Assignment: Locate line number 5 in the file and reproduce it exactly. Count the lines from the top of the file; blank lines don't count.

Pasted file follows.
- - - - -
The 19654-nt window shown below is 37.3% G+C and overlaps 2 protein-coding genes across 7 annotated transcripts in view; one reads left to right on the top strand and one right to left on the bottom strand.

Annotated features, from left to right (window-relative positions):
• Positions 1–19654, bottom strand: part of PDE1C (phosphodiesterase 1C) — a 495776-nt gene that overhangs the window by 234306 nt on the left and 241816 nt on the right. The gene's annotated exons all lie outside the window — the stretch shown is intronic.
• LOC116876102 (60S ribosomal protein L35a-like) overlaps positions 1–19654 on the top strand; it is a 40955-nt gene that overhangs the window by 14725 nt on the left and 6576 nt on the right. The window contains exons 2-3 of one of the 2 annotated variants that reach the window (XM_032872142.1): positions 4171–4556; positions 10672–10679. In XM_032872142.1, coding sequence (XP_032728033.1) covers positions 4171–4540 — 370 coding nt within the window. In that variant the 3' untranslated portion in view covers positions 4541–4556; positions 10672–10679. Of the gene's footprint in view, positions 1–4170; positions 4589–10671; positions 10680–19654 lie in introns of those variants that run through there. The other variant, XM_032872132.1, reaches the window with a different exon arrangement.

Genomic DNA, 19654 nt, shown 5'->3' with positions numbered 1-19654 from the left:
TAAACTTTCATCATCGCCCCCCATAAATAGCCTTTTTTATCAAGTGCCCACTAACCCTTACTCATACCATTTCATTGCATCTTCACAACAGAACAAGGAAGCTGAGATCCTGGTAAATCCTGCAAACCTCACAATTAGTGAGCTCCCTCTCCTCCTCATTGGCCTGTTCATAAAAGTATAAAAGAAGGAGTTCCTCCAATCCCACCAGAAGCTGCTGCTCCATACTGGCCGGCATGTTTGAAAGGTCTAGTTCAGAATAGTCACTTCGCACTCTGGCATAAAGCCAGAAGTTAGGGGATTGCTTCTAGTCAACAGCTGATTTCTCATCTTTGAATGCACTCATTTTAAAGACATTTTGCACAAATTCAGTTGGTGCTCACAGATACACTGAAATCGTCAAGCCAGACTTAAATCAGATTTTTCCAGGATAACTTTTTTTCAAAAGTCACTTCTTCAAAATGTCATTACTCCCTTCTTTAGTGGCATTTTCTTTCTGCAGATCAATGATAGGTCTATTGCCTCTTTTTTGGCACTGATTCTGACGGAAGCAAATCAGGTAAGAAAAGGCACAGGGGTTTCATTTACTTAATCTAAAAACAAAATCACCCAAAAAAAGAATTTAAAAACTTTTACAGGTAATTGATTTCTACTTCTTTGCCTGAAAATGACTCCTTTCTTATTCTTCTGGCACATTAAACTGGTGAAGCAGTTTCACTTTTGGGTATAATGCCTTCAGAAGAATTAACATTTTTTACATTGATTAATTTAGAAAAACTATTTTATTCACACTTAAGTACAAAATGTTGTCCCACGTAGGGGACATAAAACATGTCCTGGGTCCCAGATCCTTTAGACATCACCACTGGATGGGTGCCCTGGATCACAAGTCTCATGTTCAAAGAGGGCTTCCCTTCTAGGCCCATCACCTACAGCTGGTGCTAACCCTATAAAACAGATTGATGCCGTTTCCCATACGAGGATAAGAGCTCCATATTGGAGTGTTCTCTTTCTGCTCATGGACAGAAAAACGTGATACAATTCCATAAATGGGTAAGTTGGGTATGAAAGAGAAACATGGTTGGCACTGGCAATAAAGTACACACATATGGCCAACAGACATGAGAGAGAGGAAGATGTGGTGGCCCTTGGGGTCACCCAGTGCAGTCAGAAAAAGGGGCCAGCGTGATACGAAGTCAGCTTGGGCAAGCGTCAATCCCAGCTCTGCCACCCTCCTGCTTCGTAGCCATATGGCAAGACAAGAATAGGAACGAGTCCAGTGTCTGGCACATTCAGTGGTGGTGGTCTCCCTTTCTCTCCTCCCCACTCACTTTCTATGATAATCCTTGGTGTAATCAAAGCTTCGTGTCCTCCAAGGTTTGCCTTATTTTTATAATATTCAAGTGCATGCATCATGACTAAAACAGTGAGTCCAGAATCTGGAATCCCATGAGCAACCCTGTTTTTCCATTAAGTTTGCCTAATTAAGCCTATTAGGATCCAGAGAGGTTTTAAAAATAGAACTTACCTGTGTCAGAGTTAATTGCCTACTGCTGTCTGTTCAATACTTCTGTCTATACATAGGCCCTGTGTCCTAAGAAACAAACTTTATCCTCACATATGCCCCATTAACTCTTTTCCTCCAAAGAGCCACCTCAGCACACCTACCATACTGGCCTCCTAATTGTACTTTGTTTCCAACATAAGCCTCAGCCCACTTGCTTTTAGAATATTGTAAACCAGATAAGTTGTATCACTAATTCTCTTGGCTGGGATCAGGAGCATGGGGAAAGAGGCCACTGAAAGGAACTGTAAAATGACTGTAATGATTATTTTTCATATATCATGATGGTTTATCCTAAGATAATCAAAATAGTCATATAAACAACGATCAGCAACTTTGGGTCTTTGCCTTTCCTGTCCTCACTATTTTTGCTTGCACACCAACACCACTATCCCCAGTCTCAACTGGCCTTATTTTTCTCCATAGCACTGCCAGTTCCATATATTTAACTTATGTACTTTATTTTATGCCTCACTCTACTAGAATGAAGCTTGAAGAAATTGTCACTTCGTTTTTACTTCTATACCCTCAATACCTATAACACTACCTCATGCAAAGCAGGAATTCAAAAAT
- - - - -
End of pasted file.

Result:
Genomic DNA, 19654 nt, shown 5'->3' with positions numbered 1-19654 from the left: